Anne Jimmie holds up a photo of her and her mother, Christine Jimmy, that was taken in 1948. (Aaron Hemens - Creston Valley Advance)

Saving the inner child: B.C. elder reflects on time in Kootenay residential school

“By the time I left the residential school, I didn’t like myself. To me, it was like I was one of God’s worst creations.”

This article is Part One of a series that chronicles the life of Lower Kootenay Band Elder Anne Jimmie. The purpose of this series is to preserve the lived experiences of a residential school survivor and to create more awareness in the community around this dark chapter in Canada’s history.

Anne Jimmie was only five years old when she first walked through the doors of Cranbrook’s St. Eugene Indian Residential School.

It was 67 years ago, but Jimmie remembers her first day of school like it was yesterday.

“My mom and dad brought me inside. I remember going in and the first people I met were a priest and a nun. The way they were dressed was what scared me,” said Jimmie. “They started talking — they were speaking in english and I didn’t know english. I spoke Ktunaxa.”

The next thing she remembers is the nun taking her by the hand and leading her down the hall to the upstairs junior dormitory, which housed other little Indigenous girls in grades one through four.

Confused by what was going on, she wanted to turn around and run to her parents. But when she looked back, they were nowhere in sight.

“I started crying. I wanted to go but the nun was holding my hand. I was pulling away but my parents were gone, just like that,” she said. “I was crying and the nun’s voice changed. Even though I didn’t know what she was saying, the voice is what scared me.”

When they got upstairs, Jimmie remembers her of her first day of school outfit that her mom had bought her being stripped away by the nun, who instead gave her a uniform that was to be worn at all times.

She described the first few months of adjusting to this new world as hard. Most of all, she said they were lonely.

“I cried every night. I was in the dormitory with other junior girls, and I would hear the crying during the nights from other girls,” she said. “The nun would come in and threaten us or strap us if we didn’t stop crying. It was hard. The abuses were constant. That became my life for the next eight years.”

During those eight years, Jimmie said she suffered physical, emotional and sexual abuse at the hands of priests, nuns and other students.

“Everyday, I just never knew what was going to come. I always knew I was going to get punished. I was living in fear and being punished,” she said.

The days would begin at 6 a.m., where a nun would come in and clap her hands to wake up the students.

“First thing you had to do was get on your knees and pray. Then you got dressed and went into what they called the lavatory, washed up, brushed your teeth and then you went to mass,” she said.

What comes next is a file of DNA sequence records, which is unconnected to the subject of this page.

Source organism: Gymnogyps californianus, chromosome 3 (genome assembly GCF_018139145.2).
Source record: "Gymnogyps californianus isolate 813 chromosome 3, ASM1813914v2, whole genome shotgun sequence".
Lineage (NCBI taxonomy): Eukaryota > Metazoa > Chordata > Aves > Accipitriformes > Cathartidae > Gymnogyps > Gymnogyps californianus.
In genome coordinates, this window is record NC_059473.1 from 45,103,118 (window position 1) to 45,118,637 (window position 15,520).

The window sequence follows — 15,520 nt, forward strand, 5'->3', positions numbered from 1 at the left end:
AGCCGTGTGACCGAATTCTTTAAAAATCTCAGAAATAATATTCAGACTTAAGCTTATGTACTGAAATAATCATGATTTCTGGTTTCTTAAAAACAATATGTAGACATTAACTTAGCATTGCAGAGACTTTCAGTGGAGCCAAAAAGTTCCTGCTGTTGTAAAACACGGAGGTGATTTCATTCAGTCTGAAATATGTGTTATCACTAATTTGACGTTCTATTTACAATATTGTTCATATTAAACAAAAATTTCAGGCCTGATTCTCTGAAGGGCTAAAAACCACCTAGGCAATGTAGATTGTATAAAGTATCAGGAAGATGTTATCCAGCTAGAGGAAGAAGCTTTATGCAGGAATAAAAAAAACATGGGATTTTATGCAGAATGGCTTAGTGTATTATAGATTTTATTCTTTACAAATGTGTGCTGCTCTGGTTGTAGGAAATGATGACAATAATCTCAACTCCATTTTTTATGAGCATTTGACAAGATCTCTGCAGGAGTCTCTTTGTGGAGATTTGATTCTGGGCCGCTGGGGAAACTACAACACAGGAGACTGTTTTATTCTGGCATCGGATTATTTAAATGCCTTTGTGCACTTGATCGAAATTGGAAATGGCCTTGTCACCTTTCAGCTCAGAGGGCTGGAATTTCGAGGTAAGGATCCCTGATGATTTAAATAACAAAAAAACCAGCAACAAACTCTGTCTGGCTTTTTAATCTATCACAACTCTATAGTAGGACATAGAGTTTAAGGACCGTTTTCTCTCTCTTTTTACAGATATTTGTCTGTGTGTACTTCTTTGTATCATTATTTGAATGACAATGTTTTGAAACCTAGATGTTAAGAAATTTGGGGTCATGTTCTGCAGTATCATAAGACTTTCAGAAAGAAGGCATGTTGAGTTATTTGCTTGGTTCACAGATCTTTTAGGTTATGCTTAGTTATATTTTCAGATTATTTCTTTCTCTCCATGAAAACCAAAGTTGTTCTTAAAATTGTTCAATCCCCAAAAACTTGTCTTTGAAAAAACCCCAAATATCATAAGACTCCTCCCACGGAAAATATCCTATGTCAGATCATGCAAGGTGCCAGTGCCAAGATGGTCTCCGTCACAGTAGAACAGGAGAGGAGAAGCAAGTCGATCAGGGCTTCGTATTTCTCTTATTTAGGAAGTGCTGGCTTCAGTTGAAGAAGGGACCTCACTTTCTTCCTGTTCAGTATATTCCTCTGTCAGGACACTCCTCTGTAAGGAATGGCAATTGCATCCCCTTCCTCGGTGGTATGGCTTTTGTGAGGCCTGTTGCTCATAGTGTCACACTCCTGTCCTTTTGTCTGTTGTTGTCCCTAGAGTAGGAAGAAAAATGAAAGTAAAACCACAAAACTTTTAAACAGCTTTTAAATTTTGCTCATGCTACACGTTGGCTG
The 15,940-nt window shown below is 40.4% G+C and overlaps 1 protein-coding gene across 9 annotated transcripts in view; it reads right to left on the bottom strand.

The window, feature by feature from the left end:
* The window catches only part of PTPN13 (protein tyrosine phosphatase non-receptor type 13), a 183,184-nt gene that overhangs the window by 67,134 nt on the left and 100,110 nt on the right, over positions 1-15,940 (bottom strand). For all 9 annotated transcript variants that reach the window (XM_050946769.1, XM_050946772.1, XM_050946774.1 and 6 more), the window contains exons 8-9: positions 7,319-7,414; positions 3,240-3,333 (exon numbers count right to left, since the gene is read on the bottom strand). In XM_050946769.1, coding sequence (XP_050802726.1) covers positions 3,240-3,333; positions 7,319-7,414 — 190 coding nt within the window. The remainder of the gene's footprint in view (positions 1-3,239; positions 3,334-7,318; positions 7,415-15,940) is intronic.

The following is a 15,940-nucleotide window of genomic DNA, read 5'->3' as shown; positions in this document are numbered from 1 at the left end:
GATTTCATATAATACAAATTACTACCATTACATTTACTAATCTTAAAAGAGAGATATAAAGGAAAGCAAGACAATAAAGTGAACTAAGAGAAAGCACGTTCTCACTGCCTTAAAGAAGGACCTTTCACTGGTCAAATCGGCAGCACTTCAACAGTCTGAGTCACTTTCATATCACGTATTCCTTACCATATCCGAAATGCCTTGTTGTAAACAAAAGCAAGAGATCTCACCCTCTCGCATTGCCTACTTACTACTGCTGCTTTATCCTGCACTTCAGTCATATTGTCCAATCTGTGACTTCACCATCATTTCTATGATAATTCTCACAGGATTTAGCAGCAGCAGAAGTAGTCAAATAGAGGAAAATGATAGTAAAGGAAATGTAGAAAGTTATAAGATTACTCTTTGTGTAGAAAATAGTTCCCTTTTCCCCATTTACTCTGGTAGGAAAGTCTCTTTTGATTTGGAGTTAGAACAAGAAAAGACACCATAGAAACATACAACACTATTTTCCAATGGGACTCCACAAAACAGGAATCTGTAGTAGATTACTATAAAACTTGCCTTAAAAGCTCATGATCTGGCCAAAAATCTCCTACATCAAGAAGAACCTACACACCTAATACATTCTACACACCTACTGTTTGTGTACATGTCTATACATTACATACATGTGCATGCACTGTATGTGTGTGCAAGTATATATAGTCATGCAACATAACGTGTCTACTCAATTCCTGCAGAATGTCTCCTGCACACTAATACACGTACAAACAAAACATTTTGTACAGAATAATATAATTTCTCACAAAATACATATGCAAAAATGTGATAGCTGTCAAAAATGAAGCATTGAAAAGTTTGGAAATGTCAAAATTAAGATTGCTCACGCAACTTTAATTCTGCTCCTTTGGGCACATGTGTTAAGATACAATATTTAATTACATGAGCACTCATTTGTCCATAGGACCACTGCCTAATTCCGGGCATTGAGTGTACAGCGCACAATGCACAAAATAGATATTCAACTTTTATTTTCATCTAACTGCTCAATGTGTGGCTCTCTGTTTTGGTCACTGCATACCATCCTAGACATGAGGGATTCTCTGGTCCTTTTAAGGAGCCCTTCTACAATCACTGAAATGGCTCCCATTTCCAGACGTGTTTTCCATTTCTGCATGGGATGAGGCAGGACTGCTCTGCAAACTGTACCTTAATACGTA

Mass was followed by breakfast in the dining room, where Jimmie said that students were fed salty, lumpy porridge and sour milk.

“I always thought bread pudding was a slice of bread soaked in sour milk and you had to eat it. We had bread soaked in molasses for snacks,” she said. “Every morning, we had to line up for cod liver oil that was sprayed into our mouths. It was supposed to be some sort of vitamin. That was brutal.”

Students were required to complete chores around the building once breakfast was over, and Jimmie recalled one instance where — as punishment — she was forced to scrub a long flight of stairs with a toothbrush at six years old.

“I remember I was working in the kitchen, and I got punished for not putting the dishes in the right place. I kept getting punished, so I made sure that I put them in the right place, cause I didn’t like the strap, it hurt,” she said. “I came to realize that the nun would deliberately put it somewhere else just to give me the strap.”

Classes started when chores were finished, with the primary subjects being english, math and catechism.

“I learned english pretty quick. I learned that every time I spoke my language I got punished. They would strap me on my hands or on my butt,” she said.

She remembers how staff would also constantly demonize her parents.

“They didn’t use the word alcoholics, but they would call them drunks and say that they didn’t care. It was telling me I was better off in the school and I was there to be civilized, I guess,” she said. “Take the indian out of me – take the Ktunaxa out of me. That was the intent.”

Jimmie was 13 when she finished grade eight in 1961, her final year of studies before attending David Thompson High School in Invermere later that fall.